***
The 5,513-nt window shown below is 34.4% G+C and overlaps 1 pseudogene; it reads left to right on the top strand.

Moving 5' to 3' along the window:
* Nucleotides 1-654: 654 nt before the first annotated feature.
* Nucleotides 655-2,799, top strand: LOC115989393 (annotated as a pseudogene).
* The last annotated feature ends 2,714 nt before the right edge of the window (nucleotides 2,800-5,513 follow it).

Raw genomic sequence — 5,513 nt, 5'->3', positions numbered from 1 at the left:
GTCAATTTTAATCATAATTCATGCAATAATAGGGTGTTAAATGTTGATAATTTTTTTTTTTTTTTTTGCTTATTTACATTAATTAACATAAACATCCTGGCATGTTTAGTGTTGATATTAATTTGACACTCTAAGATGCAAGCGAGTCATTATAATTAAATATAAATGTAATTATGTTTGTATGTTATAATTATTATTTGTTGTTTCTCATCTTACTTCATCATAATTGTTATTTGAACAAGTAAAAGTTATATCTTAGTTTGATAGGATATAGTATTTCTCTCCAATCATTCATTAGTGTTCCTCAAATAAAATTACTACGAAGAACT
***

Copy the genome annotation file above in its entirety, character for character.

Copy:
The 5,513-nt window shown below is 34.4% G+C and overlaps 1 pseudogene; it reads left to right on the top strand.

Moving 5' to 3' along the window:
* Nucleotides 1-654: 654 nt before the first annotated feature.
* Nucleotides 655-2,799, top strand: LOC115989393 (annotated as a pseudogene).
* The last annotated feature ends 2,714 nt before the right edge of the window (nucleotides 2,800-5,513 follow it).

Raw genomic sequence — 5,513 nt, 5'->3', positions numbered from 1 at the left:
GTCAATTTTAATCATAATTCATGCAATAATAGGGTGTTAAATGTTGATAATTTTTTTTTTTTTTTTTGCTTATTTACATTAATTAACATAAACATCCTGGCATGTTTAGTGTTGATATTAATTTGACACTCTAAGATGCAAGCGAGTCATTATAATTAAATATAAATGTAATTATGTTTGTATGTTATAATTATTATTTGTTGTTTCTCATCTTACTTCATCATAATTGTTATTTGAACAAGTAAAAGTTATATCTTAGTTTGATAGGATATAGTATTTCTCTCCAATCATTCATTAGTGTTCCTCAAATAAAATTACTACGAAGAACT